What Do Millennials Want, Anyway?
Allow me to summarize the past 20 years in the gardening industry
- Good times abounded! Baby Boomer women couldn’t get enough plants, especially the endless stream of new annuals hitting the benches. We’re rich!
- Growing anxiety… The Gen Xers don’t seem interested in gardening. The Boomers still sustain us but our mean customer age is rising and our base is shrinking. We’re doomed!
- Elation! The Millennials love gardening. They’re buying tomatoes and succulents by the truckload. We’re saved! Wait… How do we talk to them?
The Millennials, with their staggering tech savviness and infectious optimism, are the future of gardening. Baby Boomer woman, at 51% of sales, are still our foundation. But the foundation is shrinking.
“I think Millennials are a generation unlike anything we’ve ever seen on this planet.”
– Chelsea Krost
Are You a Victim of Success?
Did you master the art of selling to Baby Boomers? Let’s find out:
- Do you have hundreds of varieties of everything lined up on the bench as trim as a battalion?
- Are your experts so knowledgeable that they can spot a woolly aphid at a hundred yards?
- Is there Latin in your store? Be honest now…
If you answered yes to at least 2 of these, you’ve become a Baby-Boomer sales ninja. If you’re really good, it’s become cultural in your Garden Center. And that’s the challenge.
How many varieties of trailing petunia do you stock in the spring? 20, 30?
We’ve taught ourselves that more variety is better because we’re more likely to have the specific variety our Boomers come looking for. We’ve also created an overwhelming spectacle that a Millennial Mom, who just wants something beautiful, may not know how to access.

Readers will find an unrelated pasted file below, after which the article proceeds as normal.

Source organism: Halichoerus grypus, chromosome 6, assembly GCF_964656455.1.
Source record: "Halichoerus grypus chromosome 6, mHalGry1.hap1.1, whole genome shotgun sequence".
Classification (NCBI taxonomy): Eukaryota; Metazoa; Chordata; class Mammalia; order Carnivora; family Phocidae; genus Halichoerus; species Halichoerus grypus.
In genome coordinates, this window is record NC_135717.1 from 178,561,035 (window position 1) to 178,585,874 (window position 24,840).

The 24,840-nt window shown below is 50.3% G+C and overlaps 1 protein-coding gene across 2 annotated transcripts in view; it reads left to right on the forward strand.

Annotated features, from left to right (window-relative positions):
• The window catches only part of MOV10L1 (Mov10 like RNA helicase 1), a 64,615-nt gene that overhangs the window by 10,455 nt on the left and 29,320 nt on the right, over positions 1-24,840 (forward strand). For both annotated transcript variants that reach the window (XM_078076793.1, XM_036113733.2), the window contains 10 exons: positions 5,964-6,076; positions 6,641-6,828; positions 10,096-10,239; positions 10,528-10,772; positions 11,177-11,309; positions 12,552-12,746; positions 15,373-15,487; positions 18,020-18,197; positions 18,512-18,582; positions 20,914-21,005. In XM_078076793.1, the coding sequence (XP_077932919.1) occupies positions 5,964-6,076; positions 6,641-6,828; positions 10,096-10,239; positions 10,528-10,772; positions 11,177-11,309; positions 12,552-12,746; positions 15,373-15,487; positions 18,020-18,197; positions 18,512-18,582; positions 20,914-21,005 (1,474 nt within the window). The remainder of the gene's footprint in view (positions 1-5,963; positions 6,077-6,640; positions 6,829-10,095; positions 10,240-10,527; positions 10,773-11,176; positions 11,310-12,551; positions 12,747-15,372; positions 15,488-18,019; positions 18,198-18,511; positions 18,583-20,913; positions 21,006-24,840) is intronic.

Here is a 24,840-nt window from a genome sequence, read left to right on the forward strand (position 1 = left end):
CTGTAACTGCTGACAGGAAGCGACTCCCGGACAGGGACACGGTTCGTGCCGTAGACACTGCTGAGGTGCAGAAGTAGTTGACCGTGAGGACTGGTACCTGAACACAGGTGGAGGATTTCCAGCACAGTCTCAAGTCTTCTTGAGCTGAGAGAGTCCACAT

You can line up the varieties like toy soldiers, but are you inspiring your customers? Are you showing them how to use the trailing petunias in a way that makes them feel confident about taking that chance?
We must pivot our displays from the shock and awe of overwhelming colour to empowering and inspiring. Mannequin plants, visual aids, and cross merchandising all help contextualize the plant in terms of how it’s used, and not simply what it is.
Boomers know a lot about gardening. They know so much that many of us have evolved our training to prioritize memorization over education.
Millennials probably won’t ask “what’s an environmentally friendly way to get rid of sod webworm?” They will ask, “there are brown spots on my lawn can you help me?” It’s up to us to spend the time necessary to fill in the blanks (what do the brown spots look like, is there webbing, etc), in order to diagnose and help.
When your staff, or yourself, gets asked a question, like “is this what an aphid looks like” or “what kind of tomato grows in the shade,” how do you make that customer feel. The silence after a question like that is a crucible moment.
If you patronize her and make her feel like she should know the answer, she’ll walk away and start buying her plants at the Home Depot where she can be anonymous and no one makes her feel stupid.
At my GC, I tell my staff that a silly question = a new customer. That person may not have gardened before. She’s taking a risk wading into the lion’s den of experts, but she’s determined to grow healthy food for her family and be the Mom who harvests carrots with her kids. So she’s in your store, and the ball is in your court.
Consider this. How many times do you think people in your sales area type in a Google search for “How to grow Daucus carota?”
Now… how many times do they ask Google about carrots? The strategic goal of informational signage is to answer the questions they came in with, and in doing so make them more confident to make a purchase. Intimidating them with an archaic language will do the opposite.
For shrubs, perennials, and trees, I don’t think it does any harm. But for annuals and edibles all it can do it intimidate.